Bengaluru, Soon after Prime Minister Narendra Modi declared a 2-day lockdown across the country, India’s tech hub witnessed cautious buying of essential goods by the denizens on Tuesday night.
Though Karnataka and Bengaluru have been under partial-to-complete shutdown since March 14 to contain the spread of coronavirus or COVID-19, people have not faced shortage of groceries, vegetables, fruits, milk and other goods for panic buying, a shopkeeper told IANS.
While business has been less than normal due to the shutdown, shops witnessed moderate to brisk buying in many provision and general stores across the city, including the IT corridor in the southern suburb.
“As am not sure if groceries will be available from tomorrow (Wednesday), am buying essential goods like rice, dal, wheat flour, vegetables and fruits,” Uber staffer Zishan Ali told IANS at Kodathi on Sarjapur Road in the city’s southeast suburb.
Admitting that he heard Modi’s 3-week lockdown, the 28-year-old Ali said he came out to buy the daily needs for his family as he was skeptical about their availability in the short term as the people tend to buy more for longer days fearing shortage later.
“I am buying what we require in the days ahead than face scarcity and price rise,” said Ali, who hails from Kolkata.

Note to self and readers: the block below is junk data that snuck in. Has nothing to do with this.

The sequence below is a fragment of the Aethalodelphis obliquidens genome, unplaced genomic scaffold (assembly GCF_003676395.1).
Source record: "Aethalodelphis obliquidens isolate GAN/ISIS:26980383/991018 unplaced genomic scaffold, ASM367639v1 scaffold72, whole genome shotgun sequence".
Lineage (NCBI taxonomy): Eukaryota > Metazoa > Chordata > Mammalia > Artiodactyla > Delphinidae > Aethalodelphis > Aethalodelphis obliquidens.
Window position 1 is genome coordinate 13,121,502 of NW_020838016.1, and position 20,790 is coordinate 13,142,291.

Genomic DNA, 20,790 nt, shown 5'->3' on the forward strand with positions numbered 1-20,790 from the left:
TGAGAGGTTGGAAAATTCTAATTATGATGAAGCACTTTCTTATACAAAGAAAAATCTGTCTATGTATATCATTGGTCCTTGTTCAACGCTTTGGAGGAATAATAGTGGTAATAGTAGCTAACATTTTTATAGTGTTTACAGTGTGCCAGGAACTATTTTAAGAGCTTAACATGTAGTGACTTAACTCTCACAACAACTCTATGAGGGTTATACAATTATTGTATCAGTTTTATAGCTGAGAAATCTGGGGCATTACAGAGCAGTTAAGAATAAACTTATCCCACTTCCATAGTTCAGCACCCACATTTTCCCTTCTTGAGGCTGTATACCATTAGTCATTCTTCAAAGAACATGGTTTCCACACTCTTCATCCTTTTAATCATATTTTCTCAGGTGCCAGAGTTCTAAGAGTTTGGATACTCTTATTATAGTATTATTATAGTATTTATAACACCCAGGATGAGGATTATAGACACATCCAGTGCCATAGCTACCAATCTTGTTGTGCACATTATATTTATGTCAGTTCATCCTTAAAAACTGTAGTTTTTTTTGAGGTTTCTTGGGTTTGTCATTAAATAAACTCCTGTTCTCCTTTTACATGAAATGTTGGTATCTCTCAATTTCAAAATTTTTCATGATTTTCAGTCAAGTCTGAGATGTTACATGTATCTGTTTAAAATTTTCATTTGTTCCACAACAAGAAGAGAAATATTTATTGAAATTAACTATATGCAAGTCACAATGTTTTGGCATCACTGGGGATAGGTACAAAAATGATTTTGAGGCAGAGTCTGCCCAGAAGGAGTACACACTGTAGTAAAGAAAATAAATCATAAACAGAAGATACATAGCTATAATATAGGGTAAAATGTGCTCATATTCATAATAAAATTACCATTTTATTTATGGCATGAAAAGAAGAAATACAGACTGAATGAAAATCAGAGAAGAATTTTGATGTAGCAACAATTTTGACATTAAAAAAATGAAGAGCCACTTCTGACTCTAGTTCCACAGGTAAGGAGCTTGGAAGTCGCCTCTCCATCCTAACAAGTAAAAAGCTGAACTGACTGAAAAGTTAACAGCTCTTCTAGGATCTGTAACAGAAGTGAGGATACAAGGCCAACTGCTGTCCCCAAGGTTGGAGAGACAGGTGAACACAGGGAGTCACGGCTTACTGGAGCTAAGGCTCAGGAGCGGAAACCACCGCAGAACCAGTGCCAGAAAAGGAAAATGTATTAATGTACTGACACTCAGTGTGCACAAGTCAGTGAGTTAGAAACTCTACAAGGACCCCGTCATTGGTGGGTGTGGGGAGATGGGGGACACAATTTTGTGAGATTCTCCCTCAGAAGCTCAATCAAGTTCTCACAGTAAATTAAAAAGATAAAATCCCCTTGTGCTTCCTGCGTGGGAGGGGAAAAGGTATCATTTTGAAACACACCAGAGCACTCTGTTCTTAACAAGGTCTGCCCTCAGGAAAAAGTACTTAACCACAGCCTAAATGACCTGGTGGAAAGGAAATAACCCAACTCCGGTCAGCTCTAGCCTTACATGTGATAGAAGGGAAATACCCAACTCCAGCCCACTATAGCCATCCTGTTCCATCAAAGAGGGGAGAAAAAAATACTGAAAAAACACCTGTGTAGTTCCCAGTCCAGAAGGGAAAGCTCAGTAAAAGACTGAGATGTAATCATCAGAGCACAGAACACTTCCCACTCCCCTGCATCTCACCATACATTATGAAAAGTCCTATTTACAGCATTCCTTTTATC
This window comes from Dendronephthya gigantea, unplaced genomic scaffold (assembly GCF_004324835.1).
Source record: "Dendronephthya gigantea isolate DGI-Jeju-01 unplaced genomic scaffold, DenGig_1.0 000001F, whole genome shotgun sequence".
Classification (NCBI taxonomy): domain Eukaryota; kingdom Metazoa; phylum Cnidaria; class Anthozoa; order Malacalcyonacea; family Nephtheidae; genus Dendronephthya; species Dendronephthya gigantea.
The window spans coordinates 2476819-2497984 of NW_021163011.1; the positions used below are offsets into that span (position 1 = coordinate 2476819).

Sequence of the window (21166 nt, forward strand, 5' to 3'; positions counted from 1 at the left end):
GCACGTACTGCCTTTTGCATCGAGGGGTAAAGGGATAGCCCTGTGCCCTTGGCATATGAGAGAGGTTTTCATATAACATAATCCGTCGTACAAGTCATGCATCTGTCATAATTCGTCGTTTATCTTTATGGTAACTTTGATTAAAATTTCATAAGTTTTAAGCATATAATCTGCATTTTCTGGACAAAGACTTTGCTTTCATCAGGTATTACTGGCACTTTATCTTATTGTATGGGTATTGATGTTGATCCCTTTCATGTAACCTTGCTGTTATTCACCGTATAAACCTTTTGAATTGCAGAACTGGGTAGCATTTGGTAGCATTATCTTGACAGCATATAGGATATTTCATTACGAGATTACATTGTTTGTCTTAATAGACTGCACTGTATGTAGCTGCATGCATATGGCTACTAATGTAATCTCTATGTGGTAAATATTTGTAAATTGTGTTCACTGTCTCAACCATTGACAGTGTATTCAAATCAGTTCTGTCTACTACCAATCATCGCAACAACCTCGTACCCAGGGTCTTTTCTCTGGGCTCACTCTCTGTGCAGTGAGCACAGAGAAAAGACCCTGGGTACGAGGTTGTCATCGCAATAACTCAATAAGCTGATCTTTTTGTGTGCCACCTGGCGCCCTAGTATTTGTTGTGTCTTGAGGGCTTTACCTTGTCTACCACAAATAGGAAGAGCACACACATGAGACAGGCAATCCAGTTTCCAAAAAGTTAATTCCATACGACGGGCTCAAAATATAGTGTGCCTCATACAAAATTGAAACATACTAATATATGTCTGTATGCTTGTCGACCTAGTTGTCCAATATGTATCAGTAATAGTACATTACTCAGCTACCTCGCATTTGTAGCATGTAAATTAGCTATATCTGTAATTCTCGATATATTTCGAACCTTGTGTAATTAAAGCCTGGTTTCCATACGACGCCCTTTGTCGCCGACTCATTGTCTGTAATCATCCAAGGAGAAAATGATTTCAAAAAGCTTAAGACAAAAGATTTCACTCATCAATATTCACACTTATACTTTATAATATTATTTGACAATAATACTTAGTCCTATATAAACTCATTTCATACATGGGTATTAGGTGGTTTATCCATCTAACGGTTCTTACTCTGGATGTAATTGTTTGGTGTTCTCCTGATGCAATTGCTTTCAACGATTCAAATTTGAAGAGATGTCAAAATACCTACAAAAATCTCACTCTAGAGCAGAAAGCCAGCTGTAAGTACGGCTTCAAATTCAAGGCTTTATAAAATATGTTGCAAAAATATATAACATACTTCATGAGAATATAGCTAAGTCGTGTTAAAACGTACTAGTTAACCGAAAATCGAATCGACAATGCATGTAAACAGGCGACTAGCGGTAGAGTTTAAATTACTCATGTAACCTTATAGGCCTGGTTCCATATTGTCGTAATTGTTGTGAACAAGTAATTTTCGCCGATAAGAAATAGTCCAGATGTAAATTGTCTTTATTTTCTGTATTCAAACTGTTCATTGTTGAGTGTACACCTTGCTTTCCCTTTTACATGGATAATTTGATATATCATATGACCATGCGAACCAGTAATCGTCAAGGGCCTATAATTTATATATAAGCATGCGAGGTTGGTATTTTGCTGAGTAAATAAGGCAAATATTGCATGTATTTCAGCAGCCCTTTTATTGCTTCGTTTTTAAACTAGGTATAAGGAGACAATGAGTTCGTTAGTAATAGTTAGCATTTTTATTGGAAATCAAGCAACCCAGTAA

Sounding confident, Sasken Technologies geek Jignesh Raizada said there was no need for panic buying as essential goods, including groceries would be available despite the lockdown.
“I don’t think there is need to panic. Things will be as usual though the people should not come out to avoid social contacting. All daily needs will be available as assured by Modi in his address. No need to panic,” said the 40-year-old techie.
Echoing Raizada, telecom engineer Rexon Philip, said he was not on panic buying as he had planned for the days ahead because the city was already under locked down till March 31.
“My shopping in the local market coincided with Modi’s address to the nation on the 21-day lockdown till April 14. I hope and pray the disease will not spread but subside soon,” Philip told IANS as he was leaving for home with his wife holding a tray of eggs.
Vikram Konduri, a software engineer in IT major Wipro’s new campus at Kodathi, said though the people were sure of groceries, vegetables and fruits being available on the morrow, some of them fear that the prolonged lockdown would lead to shortages and prices soaring.
A few citizens also came in cars and two-wheelers to the local market to buy their needs even around 10:00pm before the shopkeepers pulled the shutters down.
Bachelors were also seen purchasing provisions for stocking to sustain the lockdown.
There were customers in almost every store buying provisions.